James Meek (author of Private Island: Why Britain Now Belongs To Someone Else) did a great profile of new Leader of the Commons, Jacob Rees-Mog. It sums up the argument incredibly well that the stuffy all-English persona he affects in Parliament is at odds with his source of income in a transnational investment firm. Meek goes deep on the problematic network of offshore financial instruments used to shroud Mogg’s investment firm in secrecy, which makes sense given his work on Private Island.
In 2007, a few years before Jacob Rees-Mogg became, as the Labour MP Jack Dromey put it, ‘the honourable member for Downton Abbey’, his alter ego Jacob Rees-Mogg set up Somerset Capital Management with two friends.
Meek goes beyond that oft-bandied about analysis, though. He argues that these “two Jacobs” are two sides of the same coin. They’re two aspects of a type that has appeared everywhere in the Faragist era of British politics: the vocal patriot (nationalist) that benefits from the free movement of hoarded capital across the world.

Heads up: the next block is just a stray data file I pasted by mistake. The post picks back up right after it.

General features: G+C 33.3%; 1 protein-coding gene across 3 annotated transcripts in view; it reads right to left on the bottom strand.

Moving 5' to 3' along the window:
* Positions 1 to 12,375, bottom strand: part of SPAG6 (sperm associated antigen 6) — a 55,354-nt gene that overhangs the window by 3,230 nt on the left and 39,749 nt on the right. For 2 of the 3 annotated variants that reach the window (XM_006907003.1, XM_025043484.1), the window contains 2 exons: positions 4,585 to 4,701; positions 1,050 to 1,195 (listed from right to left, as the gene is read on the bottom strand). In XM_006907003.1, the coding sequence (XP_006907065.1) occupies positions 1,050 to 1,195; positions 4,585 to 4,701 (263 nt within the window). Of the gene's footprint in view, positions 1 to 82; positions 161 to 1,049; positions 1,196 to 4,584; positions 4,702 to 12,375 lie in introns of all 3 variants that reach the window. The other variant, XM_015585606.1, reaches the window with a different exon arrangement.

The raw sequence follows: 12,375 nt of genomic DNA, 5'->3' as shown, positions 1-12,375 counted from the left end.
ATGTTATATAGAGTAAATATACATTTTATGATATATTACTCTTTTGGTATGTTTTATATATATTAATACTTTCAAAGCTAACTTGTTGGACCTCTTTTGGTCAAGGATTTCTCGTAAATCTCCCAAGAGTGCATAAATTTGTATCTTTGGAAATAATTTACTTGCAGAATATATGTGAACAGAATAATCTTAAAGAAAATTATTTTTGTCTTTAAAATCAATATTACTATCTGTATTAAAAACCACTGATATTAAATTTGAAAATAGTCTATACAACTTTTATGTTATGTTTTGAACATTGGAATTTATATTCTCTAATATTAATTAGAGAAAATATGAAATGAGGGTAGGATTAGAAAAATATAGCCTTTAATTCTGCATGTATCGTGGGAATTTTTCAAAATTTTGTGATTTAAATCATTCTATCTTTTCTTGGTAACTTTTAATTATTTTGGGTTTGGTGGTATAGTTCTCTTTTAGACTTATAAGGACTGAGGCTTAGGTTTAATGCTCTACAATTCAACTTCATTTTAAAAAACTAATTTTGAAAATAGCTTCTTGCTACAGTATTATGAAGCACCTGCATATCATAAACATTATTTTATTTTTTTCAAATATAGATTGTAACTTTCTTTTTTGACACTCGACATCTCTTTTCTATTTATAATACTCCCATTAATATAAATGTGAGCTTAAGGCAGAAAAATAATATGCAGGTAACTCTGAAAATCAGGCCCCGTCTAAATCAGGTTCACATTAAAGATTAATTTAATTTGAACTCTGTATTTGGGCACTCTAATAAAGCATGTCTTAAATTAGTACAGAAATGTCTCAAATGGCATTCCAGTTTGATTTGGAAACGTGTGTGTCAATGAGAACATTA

On the face of it, this kind of full-throated neoliberalism is the perfect expression of that original Thatcherite flaw: you can speak as patriotically as you like, but if your patriotism involves throttling your country’s hospitals with spending cuts and standing idly by while better educated, lower paid, worse-treated workforces overseas trash your farmers and lay domestic industry to waste, people are bound to ask: ‘Remind me how this is patriotic again?’